The truth is a little more tangential. Everyone, look: hate speech! Cancelation! Intolerance! But scrolling over DMs is something you can do for yourself, and so is realizing that the number of people who really care about your own struggles is far smaller than the offers from that platform you love so much to be on. When you post, after all, in the best of scenarios, you get a certain number of likes, not a lot of people praising you for the success of your projects and asking how it went, or wishing it all goes well. It’s really just a double tap. Unless, of course, you’re talking about flirting.

That might have been where Meta focused. The idea that simulating reality on Facebook wasn’t good enough because you had identification, and then that emphasizing anyone creating additional accounts if they wanted wasn’t really a solution, made them go further than the finstas, a trend that’s been reported by few, but is allegedly gone. Well, is it? The article from Mashable ends with the conclusion that the thrill of attention is good, but the comfort of your trust network is far better. Well, they forgot to say Facebook invested in Dating officially, but that thing was probably the least accepted social media creation in history, and let’s be keep in mind there’s a clash here: Twitter Spaces might be at the top not in terms of innovation, but role. Sure, streaming on Facebook is cool, but when you talk Facebook, or Meta, you’re really talking about a monopoly, and there’s a tons of streaming platforms and even apps. Can we all keep that in mind? There was a Congress hearing scheduled to July 6, 2022, but if it’s true that you should put your mouth where the money is, then where’s the money? And where is the hearing that would talk about that money? If the president being banned from a social network doesn’t make you realize people take the web seriously, but there’s a number of people who don’t, I don’t know what will make you realize the importance of media literacy or, at least, common sense, the thing that traditional media tries so hard to convey, making people hate them instead for the nearly tragic ethical boundaries they choose to set for themselves.

It seems that some people believe we should refer to TikTok as the popular Brazilian booty social network, because nobody really cares. The friction in society that might cause is hard to predict or begin to understand. Of course, the Explore selfies on Instagram were a great thing, then Tinder came, stealing the company’s very first premise. Tinder is not a great thing, people came to conclude, so Bumble came. Nobody really gave it attention. And then teens were getting bored, so Wink and Hoop came. Everybody eventually paid attention and said: “stop where you are!” — but then we reviewed security, found huge crypto scams, identity theft cases and the heartbreaking language that teenagers use to talk to their peers, not to mention the people they don’t know, like it’s them versus the world. But if there’s really a money problem, aprehensions and fines go to the State, not anybody with saved passwords hijacked and reputations absolutely destroyed. That makes me think we might need to really investigate Snapchat or hope for better policy; we might want to reskill the consulting groups, or hope for better lawyers and precedents; we might see a future where the billions in the Metaverse are the excuse for teens wanting to sext in a safe space, and watch with a smirk when the last-letter-of-the-alphabet guy says “we should’ve gone with the real thing” when the booty network reports revenue, and all sorts of people start to admit that they capable of feeling jealous.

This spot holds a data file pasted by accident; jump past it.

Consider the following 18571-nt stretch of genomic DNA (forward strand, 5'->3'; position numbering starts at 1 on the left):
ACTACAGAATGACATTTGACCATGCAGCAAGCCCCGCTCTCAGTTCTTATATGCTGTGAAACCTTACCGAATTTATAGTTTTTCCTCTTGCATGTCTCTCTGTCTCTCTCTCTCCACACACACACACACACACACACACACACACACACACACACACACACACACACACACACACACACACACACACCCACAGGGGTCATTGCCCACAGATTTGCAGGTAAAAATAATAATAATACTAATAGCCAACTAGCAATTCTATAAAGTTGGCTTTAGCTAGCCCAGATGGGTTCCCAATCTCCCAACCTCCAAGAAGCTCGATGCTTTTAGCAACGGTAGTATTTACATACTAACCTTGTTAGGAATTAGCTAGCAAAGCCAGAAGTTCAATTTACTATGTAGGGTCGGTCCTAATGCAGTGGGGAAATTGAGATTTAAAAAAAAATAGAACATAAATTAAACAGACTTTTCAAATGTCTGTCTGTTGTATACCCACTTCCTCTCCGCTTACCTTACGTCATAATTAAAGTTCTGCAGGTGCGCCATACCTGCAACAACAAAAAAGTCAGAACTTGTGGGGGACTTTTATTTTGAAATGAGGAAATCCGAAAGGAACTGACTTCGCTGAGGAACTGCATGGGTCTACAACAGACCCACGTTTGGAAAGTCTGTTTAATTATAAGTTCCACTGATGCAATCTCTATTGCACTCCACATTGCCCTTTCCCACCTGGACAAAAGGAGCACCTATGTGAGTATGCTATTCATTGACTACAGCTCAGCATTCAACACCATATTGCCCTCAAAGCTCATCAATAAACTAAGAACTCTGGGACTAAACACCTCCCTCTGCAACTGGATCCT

Revenge porn: accurate or misleading term?

If you clicked, I’m sorry. You’ve probably been threatened by someone online with the release of your private information and files. Of course, today, Microsoft’s main goal is to lead the cloud business, and we have companies like Snowflake that were valued at record stock prices in their IPOs… but nobody cares about the “initial public offering”. We’re talking about “initial private messaging”. There’s a big difference. You know, you meet a guy, he says hello and sends an emoji, the emoji isn’t a horny devil, he asks if you’re busy and sends a picture for you to make sure you know he’s real and looks decent (aka not like a psychopath). But some people operate differently. We’re in the midst of a discussion over making decisions about our bodies, for Christ’s sake. Except that Jesus Christ might be brought up for the wrong reasons, and when I say we, I mean women mostly, because I’m actually a dude. So let’s situate ourselves: we know some stuff about tech, but we wanna use simple mechanisms to communicate with people. Maybe a little more? The answer is a little more than conversation, not a little more tech; but it seems that this is where the lines are drawn.

Every girl looking for flirting in 2022 will look at what someone looks like before making a move. Girls make moves, everyone. But what kind? I can’t fail to mention that one time I was on Omegle and this young girl from Slovakia said she knew where I lived. This is way before I realized Jeff Bezos wasn’t worried about Wishlist privacy, but technology journalists were, and so they followed with investigations on Ring, which Vox reports: “[provides] information to government entities if the company believes that an emergency involving danger of death or serious physical injury to any person, such as a kidnapping or an attempted murder, requires disclosure without delay”. Adult world. So it happens that every teenager on Snapchat is GPS trackable, and that’s never been controversial, has it? Now, about the report, here’s what you should expect from this blog: a bit of debunking.